Redknapp has been the overwhelming favourite for the top job since last month, when he was acquitted of tax evasion on the same day that Fabio Capello resigned in protest at the FA’s decision to strip John Terry of the England captaincy.
The 64-year-old is on course to lead Spurs into the Champions League for a second time, having made history by masterminding their qualification two years ago, and is a popular choice among fans and pundits alike.
Results at White Hart Lane have slipped since Christmas but it is believed that some at the FA also harbour doubts that Redknapp has the right profile for the role.
That has seen Hodgson and, remarkably, Hoddle considered as viable choices. Both have gone public with their eagerness to take over for this summer’s European Championship.
The FA have delayed a decision until the end of the season, but Capello’s successor will need to be in place before England’s first Euro 2012 warm-up in less than nine weeks’ time.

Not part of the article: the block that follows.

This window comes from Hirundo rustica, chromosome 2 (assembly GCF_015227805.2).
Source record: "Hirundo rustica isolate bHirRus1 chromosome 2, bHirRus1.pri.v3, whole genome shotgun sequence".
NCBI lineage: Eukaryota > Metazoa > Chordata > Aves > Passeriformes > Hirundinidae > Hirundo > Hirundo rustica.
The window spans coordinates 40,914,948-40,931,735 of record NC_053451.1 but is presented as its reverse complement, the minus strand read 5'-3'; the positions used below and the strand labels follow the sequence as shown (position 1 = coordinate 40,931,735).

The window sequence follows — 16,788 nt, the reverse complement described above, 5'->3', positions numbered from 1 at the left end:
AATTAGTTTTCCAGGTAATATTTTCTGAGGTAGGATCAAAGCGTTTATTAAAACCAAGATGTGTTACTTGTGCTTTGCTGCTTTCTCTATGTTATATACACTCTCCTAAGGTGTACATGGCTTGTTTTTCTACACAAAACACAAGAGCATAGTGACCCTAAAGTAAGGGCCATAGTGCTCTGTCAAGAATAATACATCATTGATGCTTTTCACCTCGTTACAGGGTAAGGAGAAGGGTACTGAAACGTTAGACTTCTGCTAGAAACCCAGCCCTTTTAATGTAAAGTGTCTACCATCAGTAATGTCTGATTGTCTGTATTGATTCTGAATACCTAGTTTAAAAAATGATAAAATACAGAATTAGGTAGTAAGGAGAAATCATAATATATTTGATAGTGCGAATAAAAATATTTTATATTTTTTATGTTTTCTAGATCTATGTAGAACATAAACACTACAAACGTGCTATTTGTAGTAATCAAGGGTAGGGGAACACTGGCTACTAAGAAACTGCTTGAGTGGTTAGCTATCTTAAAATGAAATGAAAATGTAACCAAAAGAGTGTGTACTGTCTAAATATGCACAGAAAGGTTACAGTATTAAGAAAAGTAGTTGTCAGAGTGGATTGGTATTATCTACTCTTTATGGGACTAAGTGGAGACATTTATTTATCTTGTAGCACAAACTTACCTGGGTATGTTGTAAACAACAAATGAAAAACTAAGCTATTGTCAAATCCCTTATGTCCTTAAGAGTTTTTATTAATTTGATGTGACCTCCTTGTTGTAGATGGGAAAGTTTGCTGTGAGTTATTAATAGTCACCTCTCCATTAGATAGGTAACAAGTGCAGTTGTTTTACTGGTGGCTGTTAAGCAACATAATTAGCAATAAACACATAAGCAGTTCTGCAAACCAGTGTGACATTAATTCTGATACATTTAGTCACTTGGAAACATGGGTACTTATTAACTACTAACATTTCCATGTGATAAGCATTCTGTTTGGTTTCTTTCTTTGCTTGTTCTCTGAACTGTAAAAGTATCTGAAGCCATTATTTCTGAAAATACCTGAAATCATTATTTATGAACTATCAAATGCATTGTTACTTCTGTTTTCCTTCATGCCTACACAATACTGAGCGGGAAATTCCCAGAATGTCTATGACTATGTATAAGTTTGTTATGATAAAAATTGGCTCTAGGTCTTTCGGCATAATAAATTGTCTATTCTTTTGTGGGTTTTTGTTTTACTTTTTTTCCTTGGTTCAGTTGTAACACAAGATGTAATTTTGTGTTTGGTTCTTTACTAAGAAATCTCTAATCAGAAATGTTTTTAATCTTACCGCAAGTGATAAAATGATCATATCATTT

Hodgson, who has continental experience from spells in charge of Inter Milan and Switzerland, has said the England job would be “an honour”.
Ex-Chelsea and Tottenham coach Hoddle, who was sacked by the FA in 1999 over controversial comments about the disabled, has not managed since quitting Wolves in 2006, but this week put himself forward for an extraordinary return. “If I were to die tomorrow, my life would be incomplete,” he said.
Caretaker manager Stuart Pearce is keen to stay on for Euro 2012 but admits he does yet not have the experience to take the job permanently.
■ FORMER England manager Terry Venables has made a shock return to football as technical advisor of non-league Wembley FC. The 69-year-old’s contract is being bankrolled by beer giant Budweiser, who last week agreed to sponsor the club, who play in the ninth tier. Ex-Tottenham and Barcelona boss Venables said: “If they are willing to learn, I’m willing to teach.”